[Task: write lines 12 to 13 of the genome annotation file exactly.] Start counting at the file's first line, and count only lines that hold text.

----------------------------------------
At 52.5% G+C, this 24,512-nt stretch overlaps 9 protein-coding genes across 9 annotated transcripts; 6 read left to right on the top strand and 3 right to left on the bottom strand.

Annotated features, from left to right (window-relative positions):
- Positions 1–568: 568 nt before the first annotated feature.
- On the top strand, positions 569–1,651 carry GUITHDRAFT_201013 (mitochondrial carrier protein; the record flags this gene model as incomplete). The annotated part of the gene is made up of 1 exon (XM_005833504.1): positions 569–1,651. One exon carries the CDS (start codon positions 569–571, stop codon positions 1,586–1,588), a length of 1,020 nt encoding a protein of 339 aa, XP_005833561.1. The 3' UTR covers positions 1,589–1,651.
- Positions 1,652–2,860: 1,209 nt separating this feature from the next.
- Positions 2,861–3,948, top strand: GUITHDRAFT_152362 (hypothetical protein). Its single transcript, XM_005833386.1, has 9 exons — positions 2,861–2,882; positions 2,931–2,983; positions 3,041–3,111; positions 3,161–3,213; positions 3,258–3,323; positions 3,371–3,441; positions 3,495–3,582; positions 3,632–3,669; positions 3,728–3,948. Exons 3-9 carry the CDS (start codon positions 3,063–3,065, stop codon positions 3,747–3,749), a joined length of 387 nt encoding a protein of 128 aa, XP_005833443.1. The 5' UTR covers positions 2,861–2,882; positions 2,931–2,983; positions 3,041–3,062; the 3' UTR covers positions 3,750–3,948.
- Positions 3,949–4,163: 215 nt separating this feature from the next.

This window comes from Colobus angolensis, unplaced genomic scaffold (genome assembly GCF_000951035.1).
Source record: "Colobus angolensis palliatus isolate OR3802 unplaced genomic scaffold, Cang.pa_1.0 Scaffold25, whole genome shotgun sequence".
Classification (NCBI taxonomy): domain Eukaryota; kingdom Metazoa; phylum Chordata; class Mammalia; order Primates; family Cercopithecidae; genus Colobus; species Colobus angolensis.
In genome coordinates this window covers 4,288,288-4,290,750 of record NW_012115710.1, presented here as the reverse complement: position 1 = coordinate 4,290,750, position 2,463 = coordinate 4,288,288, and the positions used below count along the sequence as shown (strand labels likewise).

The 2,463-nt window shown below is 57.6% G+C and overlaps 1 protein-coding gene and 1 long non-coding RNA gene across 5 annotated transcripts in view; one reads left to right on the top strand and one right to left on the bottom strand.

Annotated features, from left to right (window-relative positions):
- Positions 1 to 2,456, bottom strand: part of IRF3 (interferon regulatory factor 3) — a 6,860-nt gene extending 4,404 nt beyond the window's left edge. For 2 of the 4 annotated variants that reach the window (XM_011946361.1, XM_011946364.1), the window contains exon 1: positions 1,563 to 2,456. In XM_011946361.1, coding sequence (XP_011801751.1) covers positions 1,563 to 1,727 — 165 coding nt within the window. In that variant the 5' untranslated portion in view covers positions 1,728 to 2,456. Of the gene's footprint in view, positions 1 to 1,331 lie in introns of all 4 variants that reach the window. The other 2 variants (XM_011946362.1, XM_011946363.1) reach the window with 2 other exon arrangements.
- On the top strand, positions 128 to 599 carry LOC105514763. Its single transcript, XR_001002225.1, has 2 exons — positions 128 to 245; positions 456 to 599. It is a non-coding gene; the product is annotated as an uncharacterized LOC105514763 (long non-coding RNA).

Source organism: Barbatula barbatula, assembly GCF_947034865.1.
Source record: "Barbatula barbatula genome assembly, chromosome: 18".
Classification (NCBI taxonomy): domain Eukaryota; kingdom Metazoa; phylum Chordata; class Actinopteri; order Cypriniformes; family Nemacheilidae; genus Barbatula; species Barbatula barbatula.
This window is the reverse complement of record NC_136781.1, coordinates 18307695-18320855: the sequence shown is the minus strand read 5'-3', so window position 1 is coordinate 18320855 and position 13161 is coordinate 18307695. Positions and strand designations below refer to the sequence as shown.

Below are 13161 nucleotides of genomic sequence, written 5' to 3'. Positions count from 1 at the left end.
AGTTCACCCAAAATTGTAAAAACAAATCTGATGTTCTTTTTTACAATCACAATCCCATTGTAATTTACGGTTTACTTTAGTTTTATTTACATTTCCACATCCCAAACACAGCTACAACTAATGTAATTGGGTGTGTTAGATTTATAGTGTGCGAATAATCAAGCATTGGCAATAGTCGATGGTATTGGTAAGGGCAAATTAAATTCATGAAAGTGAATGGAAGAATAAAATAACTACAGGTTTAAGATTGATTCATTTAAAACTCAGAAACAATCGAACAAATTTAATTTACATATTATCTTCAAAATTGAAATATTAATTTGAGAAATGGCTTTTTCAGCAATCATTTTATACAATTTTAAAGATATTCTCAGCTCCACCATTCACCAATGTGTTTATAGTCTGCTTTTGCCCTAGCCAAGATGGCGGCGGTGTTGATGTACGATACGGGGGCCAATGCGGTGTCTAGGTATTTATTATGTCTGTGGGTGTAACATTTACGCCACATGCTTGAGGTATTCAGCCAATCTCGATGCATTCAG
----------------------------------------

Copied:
The 2,463-nt window shown below is 57.6% G+C and overlaps 1 protein-coding gene and 1 long non-coding RNA gene across 5 annotated transcripts in view; one reads left to right on the top strand and one right to left on the bottom strand.

Annotated features, from left to right (window-relative positions):